It’s been raining here and in the river valley, rain means one thing; mud. I left two semi-clean white horses on Monday evening with their buckets of goodies in their dry stalls and returned Wednesday morning to a pitiful sight.
My poor Gemini stood at the back corner of his stall with a small pond between him and his breakfast. To make matters worse, he has an abscess pushing its way through the central groove of his frog. The abscess appears to be draining and he is sound on which is better than it could be, so I’m trying to be patient while we wait for our farrier to return on Monday. However with all that I’ve been through with the two of them and thrush, and especially my struggle with Rapture’s hooves this past spring it drives me batty to see my horses stand on anything but dry dirt. So the bailing of water and filling of dirt ensued immediately.
After completing the morning chores of water filling, peacock feeding, and doctoring of a few ranch horses, my boys went into the roundpen where the footing was decent enough to play. And play they did.
They went through their normal routine of rolling on both sides before running and bucking, and then played “tag” for a while. Whenever the wind blew hard enough to rustle their manes, they were off again, running and bucking.
While they competed to see who could get the dirtiest, I began bailing buckets of water out of their stalls. Gemini’s stall was the third most flooded but I didn’t get a photo of his. I did get a shot of the two worst stalls.
Ah, the joys of being in a river valley.
Anyways, the property owner who leases to us, Jim, lives in the front half of the property. While talking about adding dirt to a stall of his, I mentioned that I was just thinking I needed to get some dirt on my horses’ stalls. He not only offered to give me some of his dirt from his private stash, but he even brought it in on his tractor and all for free. He really saved my butt that day, in several ways. But we will get to that later.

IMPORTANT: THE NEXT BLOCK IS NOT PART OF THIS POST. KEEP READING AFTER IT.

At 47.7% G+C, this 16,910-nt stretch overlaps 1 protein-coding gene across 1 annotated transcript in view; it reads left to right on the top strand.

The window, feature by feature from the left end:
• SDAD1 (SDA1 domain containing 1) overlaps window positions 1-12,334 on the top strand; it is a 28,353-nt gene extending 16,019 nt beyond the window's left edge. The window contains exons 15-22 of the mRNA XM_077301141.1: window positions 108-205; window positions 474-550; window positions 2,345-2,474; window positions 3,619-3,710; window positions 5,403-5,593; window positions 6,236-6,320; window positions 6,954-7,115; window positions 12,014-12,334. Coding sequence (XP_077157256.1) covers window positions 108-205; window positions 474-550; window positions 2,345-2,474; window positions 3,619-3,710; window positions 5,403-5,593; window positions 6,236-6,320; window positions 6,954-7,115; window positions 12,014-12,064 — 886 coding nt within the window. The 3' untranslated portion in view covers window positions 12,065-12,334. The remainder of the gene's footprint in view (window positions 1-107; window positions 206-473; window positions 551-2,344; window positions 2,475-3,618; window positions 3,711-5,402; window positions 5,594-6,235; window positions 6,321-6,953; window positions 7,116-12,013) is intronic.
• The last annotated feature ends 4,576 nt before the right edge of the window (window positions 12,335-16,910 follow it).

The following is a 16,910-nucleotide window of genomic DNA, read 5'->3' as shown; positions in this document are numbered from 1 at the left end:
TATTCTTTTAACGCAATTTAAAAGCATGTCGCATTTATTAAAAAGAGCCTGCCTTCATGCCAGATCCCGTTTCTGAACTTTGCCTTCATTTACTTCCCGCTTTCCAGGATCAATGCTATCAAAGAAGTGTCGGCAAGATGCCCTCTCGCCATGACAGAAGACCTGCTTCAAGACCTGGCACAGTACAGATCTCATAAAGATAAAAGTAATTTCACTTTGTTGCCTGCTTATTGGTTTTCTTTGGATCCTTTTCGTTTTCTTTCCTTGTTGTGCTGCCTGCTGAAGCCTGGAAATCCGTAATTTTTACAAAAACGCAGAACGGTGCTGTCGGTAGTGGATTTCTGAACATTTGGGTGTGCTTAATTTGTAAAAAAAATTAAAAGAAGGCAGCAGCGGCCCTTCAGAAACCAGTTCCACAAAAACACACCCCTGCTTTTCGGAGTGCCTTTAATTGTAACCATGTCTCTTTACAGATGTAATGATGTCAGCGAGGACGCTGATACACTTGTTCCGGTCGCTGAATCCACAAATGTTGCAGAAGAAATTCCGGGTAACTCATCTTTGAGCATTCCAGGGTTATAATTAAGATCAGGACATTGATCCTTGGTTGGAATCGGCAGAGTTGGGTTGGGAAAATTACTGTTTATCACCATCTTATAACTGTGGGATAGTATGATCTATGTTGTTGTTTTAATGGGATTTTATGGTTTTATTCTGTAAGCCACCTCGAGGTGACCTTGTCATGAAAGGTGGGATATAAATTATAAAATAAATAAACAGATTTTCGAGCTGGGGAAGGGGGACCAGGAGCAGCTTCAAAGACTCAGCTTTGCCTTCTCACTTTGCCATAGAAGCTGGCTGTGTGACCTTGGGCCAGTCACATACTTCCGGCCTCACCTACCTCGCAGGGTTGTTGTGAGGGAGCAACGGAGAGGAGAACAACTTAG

After he dumped in the dirt, I spent the remainder of the day leveling and packing the stalls down, knowing full well that it would rain again before the dirt had time to really settle. Still, any little bit that it helped would be worth it.
I’m very blessed to have such a generous boss who allowed me to borrow some mats for their stalls. I tried to strategically create a high point at the front of the stall and then cover that area with the mats so that they could stand under their shelters on dry ground. Especially since sometimes the people who feed will leave their hay on the ground, I wanted the area where they stand to eat to be as dry as possible.
We were in the home stretch, just finishing the last bit of Gemini’s stall when my shovel slipped and made contact with the PVC pipe for his automatic water. Below the cutoff valve. The pipe began spurting water like a fountain and, with all of my hard work at risk, I ran frantically through the ranch in search of the main shutoff valve. I found one but it was for the wrong part of the ranch. I ran screaming through the ranch (again) this time, back to the pipe to try to catch some of the water in a bucket and toss it in the other direction while yelling to my friend to go find Jim. Eventually, Jim shut the water off and came to inspect the damage.
Daylight began to fade as he explained what needed to happen in order to fix it. He cut the pipe and refitted it with a new sleeve, and then allowed me to feel like I did something by letting me sand the rough edge of the pipe before he put the pieces back together. I fed the horses while everything dried and thirty minutes later, it was as if nothing had happened.
At the end of the day my horses, as well as myself, were coated in mud. However their stalls were in slightly better shape, so it was all worth it. Now, I’m impatiently waiting for the rains to stop so I can begin preparing their stalls for the rest of the season. Also, the waterproof sheets and blanket liners that I ordered were placed on back order which was disappointing, so we are waiting for those to be shipped. My plan is to pack as much dirt in their stalls as possible and then start bedding them with some shavings that the feed store sells that’s extra absorbent and at that point, plus the blankets, they should be so bubble-wrapped that neither of them should ever have a damp hoof again, right?
Yeah right. A girl can dream.
I don’t know what I would do if we lived somewhere where it snowed in the winter. They’d have box stalls with heat lamps….and padded walls….
Anyways, if all goes well the ground should dry up and the farrier will be here soon so I can start treating Gemini’s hoof.
Until then, stay dry everyone.
P.S. This was the result of my mud wrestling. My pants were not that tan color when I started.